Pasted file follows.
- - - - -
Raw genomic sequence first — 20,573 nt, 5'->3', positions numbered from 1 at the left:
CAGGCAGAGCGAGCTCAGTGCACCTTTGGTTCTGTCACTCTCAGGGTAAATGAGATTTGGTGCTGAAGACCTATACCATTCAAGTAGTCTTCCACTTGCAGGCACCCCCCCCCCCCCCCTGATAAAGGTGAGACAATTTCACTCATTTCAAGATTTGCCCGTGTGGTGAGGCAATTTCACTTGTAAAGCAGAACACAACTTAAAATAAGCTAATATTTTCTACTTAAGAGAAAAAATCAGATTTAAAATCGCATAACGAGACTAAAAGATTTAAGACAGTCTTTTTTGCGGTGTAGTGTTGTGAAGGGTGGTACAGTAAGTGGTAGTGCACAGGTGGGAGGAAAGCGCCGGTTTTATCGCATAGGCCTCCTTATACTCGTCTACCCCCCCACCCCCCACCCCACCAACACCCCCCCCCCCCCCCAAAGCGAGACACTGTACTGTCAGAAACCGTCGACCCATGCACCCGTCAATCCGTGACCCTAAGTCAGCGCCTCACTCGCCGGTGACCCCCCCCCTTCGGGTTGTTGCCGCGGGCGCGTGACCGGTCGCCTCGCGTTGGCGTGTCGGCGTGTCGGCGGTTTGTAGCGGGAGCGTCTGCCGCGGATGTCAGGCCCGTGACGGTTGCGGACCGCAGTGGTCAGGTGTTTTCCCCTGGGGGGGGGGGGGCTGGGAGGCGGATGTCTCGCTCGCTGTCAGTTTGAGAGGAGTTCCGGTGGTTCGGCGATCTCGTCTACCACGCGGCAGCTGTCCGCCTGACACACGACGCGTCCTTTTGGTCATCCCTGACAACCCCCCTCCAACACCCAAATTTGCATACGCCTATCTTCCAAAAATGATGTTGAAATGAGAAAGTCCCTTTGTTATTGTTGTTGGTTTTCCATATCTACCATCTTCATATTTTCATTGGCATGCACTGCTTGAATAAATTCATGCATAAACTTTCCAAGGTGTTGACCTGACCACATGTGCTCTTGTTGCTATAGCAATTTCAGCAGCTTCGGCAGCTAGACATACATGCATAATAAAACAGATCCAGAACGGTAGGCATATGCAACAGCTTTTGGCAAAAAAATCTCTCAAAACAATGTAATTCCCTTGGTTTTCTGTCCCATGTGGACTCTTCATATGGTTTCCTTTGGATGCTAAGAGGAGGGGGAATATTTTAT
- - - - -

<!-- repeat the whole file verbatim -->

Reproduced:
Raw genomic sequence first — 20,573 nt, 5'->3', positions numbered from 1 at the left:
CAGGCAGAGCGAGCTCAGTGCACCTTTGGTTCTGTCACTCTCAGGGTAAATGAGATTTGGTGCTGAAGACCTATACCATTCAAGTAGTCTTCCACTTGCAGGCACCCCCCCCCCCCCCCTGATAAAGGTGAGACAATTTCACTCATTTCAAGATTTGCCCGTGTGGTGAGGCAATTTCACTTGTAAAGCAGAACACAACTTAAAATAAGCTAATATTTTCTACTTAAGAGAAAAAATCAGATTTAAAATCGCATAACGAGACTAAAAGATTTAAGACAGTCTTTTTTGCGGTGTAGTGTTGTGAAGGGTGGTACAGTAAGTGGTAGTGCACAGGTGGGAGGAAAGCGCCGGTTTTATCGCATAGGCCTCCTTATACTCGTCTACCCCCCCACCCCCCACCCCACCAACACCCCCCCCCCCCCCCAAAGCGAGACACTGTACTGTCAGAAACCGTCGACCCATGCACCCGTCAATCCGTGACCCTAAGTCAGCGCCTCACTCGCCGGTGACCCCCCCCCTTCGGGTTGTTGCCGCGGGCGCGTGACCGGTCGCCTCGCGTTGGCGTGTCGGCGTGTCGGCGGTTTGTAGCGGGAGCGTCTGCCGCGGATGTCAGGCCCGTGACGGTTGCGGACCGCAGTGGTCAGGTGTTTTCCCCTGGGGGGGGGGGGGCTGGGAGGCGGATGTCTCGCTCGCTGTCAGTTTGAGAGGAGTTCCGGTGGTTCGGCGATCTCGTCTACCACGCGGCAGCTGTCCGCCTGACACACGACGCGTCCTTTTGGTCATCCCTGACAACCCCCCTCCAACACCCAAATTTGCATACGCCTATCTTCCAAAAATGATGTTGAAATGAGAAAGTCCCTTTGTTATTGTTGTTGGTTTTCCATATCTACCATCTTCATATTTTCATTGGCATGCACTGCTTGAATAAATTCATGCATAAACTTTCCAAGGTGTTGACCTGACCACATGTGCTCTTGTTGCTATAGCAATTTCAGCAGCTTCGGCAGCTAGACATACATGCATAATAAAACAGATCCAGAACGGTAGGCATATGCAACAGCTTTTGGCAAAAAAATCTCTCAAAACAATGTAATTCCCTTGGTTTTCTGTCCCATGTGGACTCTTCATATGGTTTCCTTTGGATGCTAAGAGGAGGGGGAATATTTTAT